Where has all the music gone?
Music was a major activity in the 2000s in Pakistan. This was the time when many music groups emerged and carried the country’s voice around the world. And then everything became silent and the Pakistani music industry became all but extinct. It was not that something drastic had hit the industry. There was no legislation that discouraged music and the overall environment did not place any restrictions on the making or presentation of music. But it just happened that the singers and musicians lost interest in music, the music concerts stopped, the advertisers and sponsors did not seem to have any gumption left for backing music while TV outlets wrapped up those of their music channels that were exclusively devoted to music.
This happened at the end of the decade of the 2000s. Prior to this, Pakistani music groups were producing much better music than their counterparts in India. While there was no denying the fact that the Indian music industry was much bigger and had a much greater output owing to its patronage by the country’s film industry, it were the Pakistani singers and musicmakers who ruled the roost and there were no contemporary singers or music groups from India or any other country in South Asia who could compete with the talent or output of the Pakistani industry. This was also the time when the Pakistani film industry was down in the dumps and the music industry had only its own steam to draw any guidance or inspiration from. It rose to the top despite all odds and led the music genre in a very big and productive manner. At this time, many new singers were born or the existing ones became more polished. In the absence of any film industry to write home about, they became popular through the TV and radio channels and via live concerts and shows.
Music was a major platform for promotion of leading advertising brands that identified with the youth and carried their message targeted at the young market in a very effective manner. The example of Pepsi is a case in point. It is interesting then that the magnetism of music suddenly lost its magic though this was one medium that had a constructive effect on the development of our young people. It was probably another matter that the making of music negatively impacted the sensibilities of certain elements in the country and they discouraged it to the extent of killing the hunger for music altogether and adding further listlessness to an already humdrum and boring environment. That the loss in interest was pointless was proven in subsequent years when Coke stepped forward and brought some of the good music and musicians back.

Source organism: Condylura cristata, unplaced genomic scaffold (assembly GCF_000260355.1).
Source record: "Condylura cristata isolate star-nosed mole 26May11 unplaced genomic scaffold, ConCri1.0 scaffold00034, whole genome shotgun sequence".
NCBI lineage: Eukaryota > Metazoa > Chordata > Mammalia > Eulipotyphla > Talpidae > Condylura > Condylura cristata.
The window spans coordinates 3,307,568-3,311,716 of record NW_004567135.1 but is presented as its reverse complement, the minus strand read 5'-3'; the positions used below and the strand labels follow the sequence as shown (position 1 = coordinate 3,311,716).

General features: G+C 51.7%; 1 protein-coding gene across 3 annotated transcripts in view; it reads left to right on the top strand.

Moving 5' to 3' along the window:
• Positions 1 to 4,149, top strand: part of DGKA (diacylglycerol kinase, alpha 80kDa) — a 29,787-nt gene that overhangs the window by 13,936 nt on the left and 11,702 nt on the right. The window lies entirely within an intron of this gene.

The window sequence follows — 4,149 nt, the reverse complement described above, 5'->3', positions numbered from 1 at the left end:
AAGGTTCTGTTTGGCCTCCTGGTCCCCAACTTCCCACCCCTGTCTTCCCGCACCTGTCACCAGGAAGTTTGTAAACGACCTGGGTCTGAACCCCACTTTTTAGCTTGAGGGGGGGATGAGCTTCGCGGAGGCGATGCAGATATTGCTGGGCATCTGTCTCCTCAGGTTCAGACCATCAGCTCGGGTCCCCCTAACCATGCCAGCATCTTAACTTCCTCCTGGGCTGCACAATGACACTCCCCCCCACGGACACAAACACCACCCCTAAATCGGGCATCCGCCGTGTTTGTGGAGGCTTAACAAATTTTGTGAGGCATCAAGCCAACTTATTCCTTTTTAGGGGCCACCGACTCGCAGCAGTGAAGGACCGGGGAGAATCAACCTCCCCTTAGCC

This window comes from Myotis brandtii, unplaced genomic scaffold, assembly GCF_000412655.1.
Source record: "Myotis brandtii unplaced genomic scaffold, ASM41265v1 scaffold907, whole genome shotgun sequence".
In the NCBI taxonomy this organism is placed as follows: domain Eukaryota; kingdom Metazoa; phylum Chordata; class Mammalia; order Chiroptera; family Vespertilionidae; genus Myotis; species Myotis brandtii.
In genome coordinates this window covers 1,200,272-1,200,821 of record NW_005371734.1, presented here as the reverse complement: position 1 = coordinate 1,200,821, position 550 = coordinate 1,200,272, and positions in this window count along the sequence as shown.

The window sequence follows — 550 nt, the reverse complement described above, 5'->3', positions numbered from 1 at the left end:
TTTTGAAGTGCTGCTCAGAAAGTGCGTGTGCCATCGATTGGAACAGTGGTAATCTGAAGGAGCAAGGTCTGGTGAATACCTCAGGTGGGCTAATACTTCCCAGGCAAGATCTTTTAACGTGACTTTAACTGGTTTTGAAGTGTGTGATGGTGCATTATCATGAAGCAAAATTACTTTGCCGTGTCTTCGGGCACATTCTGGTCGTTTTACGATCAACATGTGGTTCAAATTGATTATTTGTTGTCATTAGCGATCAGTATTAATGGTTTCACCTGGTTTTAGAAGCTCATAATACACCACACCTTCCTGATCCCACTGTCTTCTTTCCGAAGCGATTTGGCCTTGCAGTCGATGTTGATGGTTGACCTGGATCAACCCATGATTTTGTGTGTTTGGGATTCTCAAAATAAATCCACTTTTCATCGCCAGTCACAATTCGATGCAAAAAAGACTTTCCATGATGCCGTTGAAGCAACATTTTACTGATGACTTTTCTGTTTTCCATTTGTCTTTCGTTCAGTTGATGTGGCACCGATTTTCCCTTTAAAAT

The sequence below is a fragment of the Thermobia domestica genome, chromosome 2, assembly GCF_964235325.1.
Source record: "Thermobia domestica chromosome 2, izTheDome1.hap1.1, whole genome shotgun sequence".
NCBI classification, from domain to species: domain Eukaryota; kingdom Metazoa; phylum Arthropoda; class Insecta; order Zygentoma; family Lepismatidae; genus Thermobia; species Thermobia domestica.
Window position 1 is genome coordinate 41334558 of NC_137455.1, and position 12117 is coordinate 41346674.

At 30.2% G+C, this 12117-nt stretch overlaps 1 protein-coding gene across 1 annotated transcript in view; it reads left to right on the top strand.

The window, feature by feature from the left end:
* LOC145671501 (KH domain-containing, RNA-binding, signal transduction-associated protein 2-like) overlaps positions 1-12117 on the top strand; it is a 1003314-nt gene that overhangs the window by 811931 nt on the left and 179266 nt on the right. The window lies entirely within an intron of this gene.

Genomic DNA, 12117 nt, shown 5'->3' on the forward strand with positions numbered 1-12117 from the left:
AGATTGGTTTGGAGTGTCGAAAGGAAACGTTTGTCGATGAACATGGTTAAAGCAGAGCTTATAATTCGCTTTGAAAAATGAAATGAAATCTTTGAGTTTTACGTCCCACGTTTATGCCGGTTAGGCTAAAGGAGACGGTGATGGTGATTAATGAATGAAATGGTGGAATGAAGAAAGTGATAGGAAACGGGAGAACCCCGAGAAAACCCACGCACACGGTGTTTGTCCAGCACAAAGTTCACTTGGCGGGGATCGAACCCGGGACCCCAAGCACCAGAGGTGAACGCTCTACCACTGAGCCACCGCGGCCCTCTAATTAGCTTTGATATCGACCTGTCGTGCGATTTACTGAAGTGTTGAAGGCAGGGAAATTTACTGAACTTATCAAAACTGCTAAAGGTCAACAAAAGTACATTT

It is true that Pakistani society has undergone a debilitating experience over the past decade or so and the creative proclivities of the masses have been beaten down and numbed into near nothingness. There seems to be no spark left in them towards sharpening their creative talents and excelling in those areas which they felt were closer to their native ethos. Pakistani singers have done very well outside the country, such as in India and the UAE and have won great laurels. Within the country too, whenever attempts have been made to create platforms for singers through TV channels or otherwise, the response has been quite enthusiastic and considerable good talent has come forth. It is no secret that many Pakistani singers have gone over to India and have been hugely patronized for their talent in the highly competitive Indian music industry which is driven by film music for the large part. These singers go to India because they fail to garner adequate patronage at home while the Indians are all out to reward them.
The fact is that had many of these highly talented people not sought patronage in the Indian environment, they would be no-bodies in Pakistan and would have led unknown existences. There is no question that Pakistan can ever rival India in terms of market size because there is no comparison as such. Similarly, the Pakistani film industry may be moving towards some kind of revival but it can never challenge the mighty Indian film industry that continues to churn out hits merely on the basis of its hugely burgeoning music industry. However, just as Pakistani films have more or less re-invented themselves staying within their limitations and not trying to emulate the Indian song-and–dance routines, Pakistani music must also move into a stage of reinvention. It must revive itself by at least endeavouring to achieve those parameters it had reached in the past and give an identity to the country.